Although Dovizioso can’t make the M1 work, and isn’t seeking any MotoGP alternatives for 2023, “I know I can be competitive even if I am 36 years old.

“I never tried to speak to someone about next year [but] I believe I can be competitive in a different situation. How much I don’t know.

“Two years ago I was 4th [in the world championship]. I’m convinced I’m fast. I don’t have any question about that. That can’t change from one year to the other.”

“Aleix has a style even [more old school] than me. It’s not related to that. Do you think in two years the position on the bike can change the championship? I don’t think so.”

Yamaha’s 2023 horsepower quest ‘right way to go… with Fabio’

The gulf in performance between the Yamaha riders this season creates something of a development dilemma.

Should the factory risk wide-ranging changes to try and raise the level of all its riders, but potentially lower Quartararo’s performance (the Marc Marquez and Honda situation) or focus on engine development - the only area where Quartararo has been pleading for progress?

Unsurprisingly, Yamaha has chosen the latter, including hiring ex-Formula 1 engine designer Luca Marmorini as a consultant.

“This is the right way to try to be more competitive with Fabio, yes,” said Dovizioso of Yamaha’s 2023 engine focus.

But it wouldn’t have been a major benefit for Dovizioso and, by extension, the other M1 riders.

“If you give me more power but I am slow in the corner, I will be slow the same,” he said. “How can you change the speed in the middle of the corners with more power? It’s not about power for me.”

Nonetheless, Dovi understands Yamaha’s strategy of addressing Quartararo’s needs first.

“This is normal. Honda did this with Marc and they won a lot of things. I accept that. Maybe if I’m Yamaha I would do the same thing.”

European manufacturers ‘risk more’ than the Japanese

Quartararo and Yamaha may be leading the world championship but Ducati, Aprilia and KTM riders filled the top six places at the British MotoGP with only one Suzuki (Alex Rins) and a Yamaha (Quartararo) inside the top ten.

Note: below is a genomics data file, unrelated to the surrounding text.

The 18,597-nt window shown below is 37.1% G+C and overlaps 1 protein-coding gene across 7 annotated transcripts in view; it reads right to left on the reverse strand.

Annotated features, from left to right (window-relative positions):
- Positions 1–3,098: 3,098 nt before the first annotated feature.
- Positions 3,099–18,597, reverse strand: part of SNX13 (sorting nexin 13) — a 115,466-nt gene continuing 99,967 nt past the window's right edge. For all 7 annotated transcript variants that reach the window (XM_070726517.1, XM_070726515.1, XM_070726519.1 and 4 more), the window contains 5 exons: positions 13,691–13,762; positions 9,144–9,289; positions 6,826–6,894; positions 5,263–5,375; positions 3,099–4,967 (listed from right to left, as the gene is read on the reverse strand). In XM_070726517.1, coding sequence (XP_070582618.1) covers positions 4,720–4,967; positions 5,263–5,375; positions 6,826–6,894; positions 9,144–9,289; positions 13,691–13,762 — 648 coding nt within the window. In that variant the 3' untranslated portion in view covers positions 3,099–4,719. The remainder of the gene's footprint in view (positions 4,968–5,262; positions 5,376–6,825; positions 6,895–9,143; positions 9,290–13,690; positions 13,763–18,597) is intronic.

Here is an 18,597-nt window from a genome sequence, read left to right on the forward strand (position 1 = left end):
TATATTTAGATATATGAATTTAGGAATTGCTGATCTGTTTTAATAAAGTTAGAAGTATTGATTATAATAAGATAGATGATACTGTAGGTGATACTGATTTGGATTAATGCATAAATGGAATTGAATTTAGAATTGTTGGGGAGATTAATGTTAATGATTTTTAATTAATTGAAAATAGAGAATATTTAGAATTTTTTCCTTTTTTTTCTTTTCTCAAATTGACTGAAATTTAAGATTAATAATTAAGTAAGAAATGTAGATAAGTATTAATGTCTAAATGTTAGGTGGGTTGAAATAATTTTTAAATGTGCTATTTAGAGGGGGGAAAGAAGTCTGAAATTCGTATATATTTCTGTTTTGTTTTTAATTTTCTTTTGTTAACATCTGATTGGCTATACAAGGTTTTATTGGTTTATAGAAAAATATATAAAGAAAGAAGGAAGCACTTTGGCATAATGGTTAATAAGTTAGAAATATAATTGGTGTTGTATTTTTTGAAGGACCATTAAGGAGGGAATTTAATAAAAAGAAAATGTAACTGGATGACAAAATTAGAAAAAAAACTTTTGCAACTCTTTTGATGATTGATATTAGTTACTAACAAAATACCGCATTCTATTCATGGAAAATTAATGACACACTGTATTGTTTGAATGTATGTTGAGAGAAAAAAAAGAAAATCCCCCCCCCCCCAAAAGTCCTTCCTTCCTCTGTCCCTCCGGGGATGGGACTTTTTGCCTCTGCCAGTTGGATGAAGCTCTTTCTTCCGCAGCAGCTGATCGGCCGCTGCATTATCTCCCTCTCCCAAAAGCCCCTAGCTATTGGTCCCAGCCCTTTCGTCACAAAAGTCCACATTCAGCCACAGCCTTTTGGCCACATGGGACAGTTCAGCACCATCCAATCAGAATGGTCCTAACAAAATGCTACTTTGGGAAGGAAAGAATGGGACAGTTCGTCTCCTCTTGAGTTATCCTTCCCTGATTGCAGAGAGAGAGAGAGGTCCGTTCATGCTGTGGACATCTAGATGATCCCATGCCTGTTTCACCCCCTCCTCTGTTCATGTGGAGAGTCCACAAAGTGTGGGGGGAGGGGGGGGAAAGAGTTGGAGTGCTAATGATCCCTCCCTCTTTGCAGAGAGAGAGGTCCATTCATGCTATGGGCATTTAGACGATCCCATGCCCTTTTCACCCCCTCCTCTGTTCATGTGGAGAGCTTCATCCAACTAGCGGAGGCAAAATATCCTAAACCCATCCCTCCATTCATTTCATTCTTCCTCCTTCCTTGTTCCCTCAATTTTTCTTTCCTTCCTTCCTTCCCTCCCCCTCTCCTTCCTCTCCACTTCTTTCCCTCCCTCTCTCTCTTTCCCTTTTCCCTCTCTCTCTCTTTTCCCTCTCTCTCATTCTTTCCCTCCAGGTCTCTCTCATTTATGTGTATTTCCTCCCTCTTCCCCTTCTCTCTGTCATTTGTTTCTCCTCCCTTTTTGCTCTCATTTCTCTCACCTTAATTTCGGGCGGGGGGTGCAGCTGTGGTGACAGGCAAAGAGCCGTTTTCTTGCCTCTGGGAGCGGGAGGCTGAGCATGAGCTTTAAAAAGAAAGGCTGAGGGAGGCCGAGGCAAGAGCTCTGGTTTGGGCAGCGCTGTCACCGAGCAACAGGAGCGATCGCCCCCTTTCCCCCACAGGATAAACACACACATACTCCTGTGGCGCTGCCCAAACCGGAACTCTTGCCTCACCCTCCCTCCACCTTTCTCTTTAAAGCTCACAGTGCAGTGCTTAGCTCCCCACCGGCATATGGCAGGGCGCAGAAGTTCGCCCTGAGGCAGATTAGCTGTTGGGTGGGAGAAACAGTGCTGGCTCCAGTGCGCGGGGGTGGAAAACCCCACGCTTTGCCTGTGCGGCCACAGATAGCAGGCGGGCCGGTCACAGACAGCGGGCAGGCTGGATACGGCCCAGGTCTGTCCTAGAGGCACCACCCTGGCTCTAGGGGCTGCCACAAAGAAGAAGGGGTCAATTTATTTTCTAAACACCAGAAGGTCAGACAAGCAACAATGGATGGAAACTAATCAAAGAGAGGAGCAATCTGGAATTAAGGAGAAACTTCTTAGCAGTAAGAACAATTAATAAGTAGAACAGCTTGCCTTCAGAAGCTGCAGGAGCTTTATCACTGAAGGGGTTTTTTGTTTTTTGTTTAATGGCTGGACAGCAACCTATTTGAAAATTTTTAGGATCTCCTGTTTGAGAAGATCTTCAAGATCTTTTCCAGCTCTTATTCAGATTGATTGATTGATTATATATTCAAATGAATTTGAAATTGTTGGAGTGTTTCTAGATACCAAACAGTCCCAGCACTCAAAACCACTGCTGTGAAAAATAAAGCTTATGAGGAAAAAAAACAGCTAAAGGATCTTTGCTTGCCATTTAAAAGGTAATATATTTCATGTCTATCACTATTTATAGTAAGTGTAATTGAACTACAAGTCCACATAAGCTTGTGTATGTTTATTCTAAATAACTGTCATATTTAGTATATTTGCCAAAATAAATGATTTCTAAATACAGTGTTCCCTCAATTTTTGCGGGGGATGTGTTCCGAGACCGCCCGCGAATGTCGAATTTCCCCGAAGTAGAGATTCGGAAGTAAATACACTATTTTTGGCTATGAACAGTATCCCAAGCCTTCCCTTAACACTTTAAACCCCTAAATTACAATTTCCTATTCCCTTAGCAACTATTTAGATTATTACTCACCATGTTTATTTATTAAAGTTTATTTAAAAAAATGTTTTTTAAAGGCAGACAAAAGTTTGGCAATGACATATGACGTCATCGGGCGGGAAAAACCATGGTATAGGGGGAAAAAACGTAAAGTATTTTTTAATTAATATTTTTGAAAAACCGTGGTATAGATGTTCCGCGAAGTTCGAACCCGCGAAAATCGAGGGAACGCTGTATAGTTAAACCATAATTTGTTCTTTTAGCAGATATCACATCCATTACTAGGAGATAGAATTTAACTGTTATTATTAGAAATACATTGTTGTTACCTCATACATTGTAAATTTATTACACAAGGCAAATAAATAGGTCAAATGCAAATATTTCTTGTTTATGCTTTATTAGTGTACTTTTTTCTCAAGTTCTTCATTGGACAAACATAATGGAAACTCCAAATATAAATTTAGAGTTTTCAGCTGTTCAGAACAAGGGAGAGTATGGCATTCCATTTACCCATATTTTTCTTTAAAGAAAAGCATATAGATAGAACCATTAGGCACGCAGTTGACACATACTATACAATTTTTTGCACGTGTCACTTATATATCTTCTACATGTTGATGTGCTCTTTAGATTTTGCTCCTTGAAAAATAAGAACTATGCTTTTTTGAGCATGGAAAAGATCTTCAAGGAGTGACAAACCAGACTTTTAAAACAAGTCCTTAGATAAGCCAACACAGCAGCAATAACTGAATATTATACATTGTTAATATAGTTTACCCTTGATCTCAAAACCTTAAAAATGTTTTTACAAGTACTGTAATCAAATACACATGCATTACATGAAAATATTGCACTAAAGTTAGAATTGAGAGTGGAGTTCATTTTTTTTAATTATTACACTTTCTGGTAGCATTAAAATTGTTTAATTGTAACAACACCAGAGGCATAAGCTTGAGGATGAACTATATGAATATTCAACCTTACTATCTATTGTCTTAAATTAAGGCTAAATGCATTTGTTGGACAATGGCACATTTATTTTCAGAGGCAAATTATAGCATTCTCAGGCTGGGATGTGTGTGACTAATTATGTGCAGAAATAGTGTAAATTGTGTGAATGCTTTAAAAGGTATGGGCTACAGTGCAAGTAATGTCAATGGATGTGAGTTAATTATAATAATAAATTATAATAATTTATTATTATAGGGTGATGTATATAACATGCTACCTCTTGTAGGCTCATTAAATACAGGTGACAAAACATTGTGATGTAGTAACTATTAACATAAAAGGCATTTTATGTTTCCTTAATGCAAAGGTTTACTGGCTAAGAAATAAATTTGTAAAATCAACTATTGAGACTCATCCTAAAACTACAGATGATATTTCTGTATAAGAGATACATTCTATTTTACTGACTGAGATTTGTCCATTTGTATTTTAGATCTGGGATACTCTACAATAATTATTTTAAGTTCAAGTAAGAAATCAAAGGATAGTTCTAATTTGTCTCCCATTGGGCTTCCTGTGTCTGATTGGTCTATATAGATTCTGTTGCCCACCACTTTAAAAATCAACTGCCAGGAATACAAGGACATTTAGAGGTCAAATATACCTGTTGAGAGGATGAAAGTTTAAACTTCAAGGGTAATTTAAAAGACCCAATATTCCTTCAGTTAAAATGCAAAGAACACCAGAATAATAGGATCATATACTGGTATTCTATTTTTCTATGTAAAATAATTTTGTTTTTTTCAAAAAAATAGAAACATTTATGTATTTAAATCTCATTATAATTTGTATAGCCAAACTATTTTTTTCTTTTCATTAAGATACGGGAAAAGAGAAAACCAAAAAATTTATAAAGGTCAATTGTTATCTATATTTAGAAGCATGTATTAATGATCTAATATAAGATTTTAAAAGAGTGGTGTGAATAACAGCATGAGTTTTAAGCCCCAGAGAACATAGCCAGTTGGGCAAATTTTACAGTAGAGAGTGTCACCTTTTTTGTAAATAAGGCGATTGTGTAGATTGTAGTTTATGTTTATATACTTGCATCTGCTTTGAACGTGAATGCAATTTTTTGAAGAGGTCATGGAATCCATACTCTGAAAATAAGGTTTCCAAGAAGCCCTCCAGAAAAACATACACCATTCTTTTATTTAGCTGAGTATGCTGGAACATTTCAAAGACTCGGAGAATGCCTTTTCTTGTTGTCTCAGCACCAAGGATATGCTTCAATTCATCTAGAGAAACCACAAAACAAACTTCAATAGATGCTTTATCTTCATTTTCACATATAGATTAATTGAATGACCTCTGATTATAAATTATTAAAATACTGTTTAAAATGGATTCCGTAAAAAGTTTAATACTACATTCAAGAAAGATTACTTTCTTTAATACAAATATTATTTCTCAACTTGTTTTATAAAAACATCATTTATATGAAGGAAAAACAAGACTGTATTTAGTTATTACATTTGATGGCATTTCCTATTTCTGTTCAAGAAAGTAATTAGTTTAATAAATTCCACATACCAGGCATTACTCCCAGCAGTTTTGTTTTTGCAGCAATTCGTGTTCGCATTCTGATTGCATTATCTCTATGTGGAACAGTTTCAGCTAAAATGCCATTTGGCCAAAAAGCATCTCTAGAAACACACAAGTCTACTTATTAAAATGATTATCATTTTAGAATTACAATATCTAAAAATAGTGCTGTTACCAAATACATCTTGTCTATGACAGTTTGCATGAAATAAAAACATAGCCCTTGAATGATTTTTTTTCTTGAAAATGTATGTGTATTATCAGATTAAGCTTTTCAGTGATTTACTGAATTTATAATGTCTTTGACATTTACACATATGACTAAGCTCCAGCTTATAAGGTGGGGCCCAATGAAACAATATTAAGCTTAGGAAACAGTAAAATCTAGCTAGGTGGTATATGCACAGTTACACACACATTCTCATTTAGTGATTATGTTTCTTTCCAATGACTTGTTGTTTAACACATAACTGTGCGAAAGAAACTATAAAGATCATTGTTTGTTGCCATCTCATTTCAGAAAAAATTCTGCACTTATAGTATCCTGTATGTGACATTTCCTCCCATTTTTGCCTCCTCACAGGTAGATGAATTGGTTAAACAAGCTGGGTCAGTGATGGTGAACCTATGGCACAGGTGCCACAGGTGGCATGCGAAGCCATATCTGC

Dovizioso, who spent eight years with Ducati before the Aprilia tests and satellite Yamaha return, feels momentum has clearly swung in favour of the European machines.

“That's clear. Not from now. I think in the last five, six years, it started to change,” Dovizioso said. “The structure of the European manufacturers are completely different than the Japanese, and how much the Europeans are pushing and how many risks the Europeans are taking is completely different than the Japanese.

“That changed completely MotoGP. That’s clear. But not from this year. At the end, the base of the Japanese [bikes] is I think still better, but the base is not enough. You need a complete package.

“In my opinion, the European manufacturers show how good they are now because they work in a different way, but especially the structure of the team and behind is different than the Japanese manufacturers.

“They [Japanese] won a lot of things. They did a [great] history. But this is development of the best class in motorcycling. This [change] is normal.”

Agreeing that the Japanese factories need a different mindset to respond to their European rivals, Dovizioso gave an insight into his own experience in trying to adapt to the M1.

“I couldn’t work in the way I wanted, to try to change the situation. But, when you speak to them, and we did a lot of meetings, you understand this is the mentality. This is the character of the manufacturer; you can do this and you can’t do this.”

“I think the point is the mentality,” he added. “It’s wrong to say ‘this is what they have to do’. I’m not that kind of person. But it’s more the mentality. The reaction of the Japanese is different than the reaction of the Europeans.”

Dovizioso will start his penultimate event for Yamaha in Austria this weekend, the scene of some of his greatest victories, over Marc Marquez in 2017 and 2019.